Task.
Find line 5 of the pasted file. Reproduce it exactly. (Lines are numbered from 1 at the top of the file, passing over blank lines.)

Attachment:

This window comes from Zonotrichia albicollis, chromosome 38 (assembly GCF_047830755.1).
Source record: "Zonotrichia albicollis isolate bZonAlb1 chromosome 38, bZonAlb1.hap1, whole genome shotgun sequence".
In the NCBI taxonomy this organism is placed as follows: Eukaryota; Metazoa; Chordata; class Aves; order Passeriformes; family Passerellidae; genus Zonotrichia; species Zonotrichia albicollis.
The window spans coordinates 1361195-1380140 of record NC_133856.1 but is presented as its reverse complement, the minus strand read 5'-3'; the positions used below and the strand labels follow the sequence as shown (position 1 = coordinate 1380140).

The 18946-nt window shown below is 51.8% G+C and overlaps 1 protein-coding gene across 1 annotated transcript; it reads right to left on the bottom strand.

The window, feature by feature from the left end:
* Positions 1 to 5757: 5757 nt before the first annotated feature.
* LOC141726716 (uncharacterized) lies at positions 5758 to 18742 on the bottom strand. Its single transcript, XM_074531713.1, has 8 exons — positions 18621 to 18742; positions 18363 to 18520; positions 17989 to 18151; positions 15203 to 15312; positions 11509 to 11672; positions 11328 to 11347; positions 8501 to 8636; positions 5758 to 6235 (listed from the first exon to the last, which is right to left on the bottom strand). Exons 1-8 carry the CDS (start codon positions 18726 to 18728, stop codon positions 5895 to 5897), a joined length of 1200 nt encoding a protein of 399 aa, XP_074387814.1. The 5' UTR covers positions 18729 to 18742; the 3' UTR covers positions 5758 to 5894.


The 18946-nt window shown below is 51.8% G+C and overlaps 1 protein-coding gene across 1 annotated transcript; it reads right to left on the bottom strand.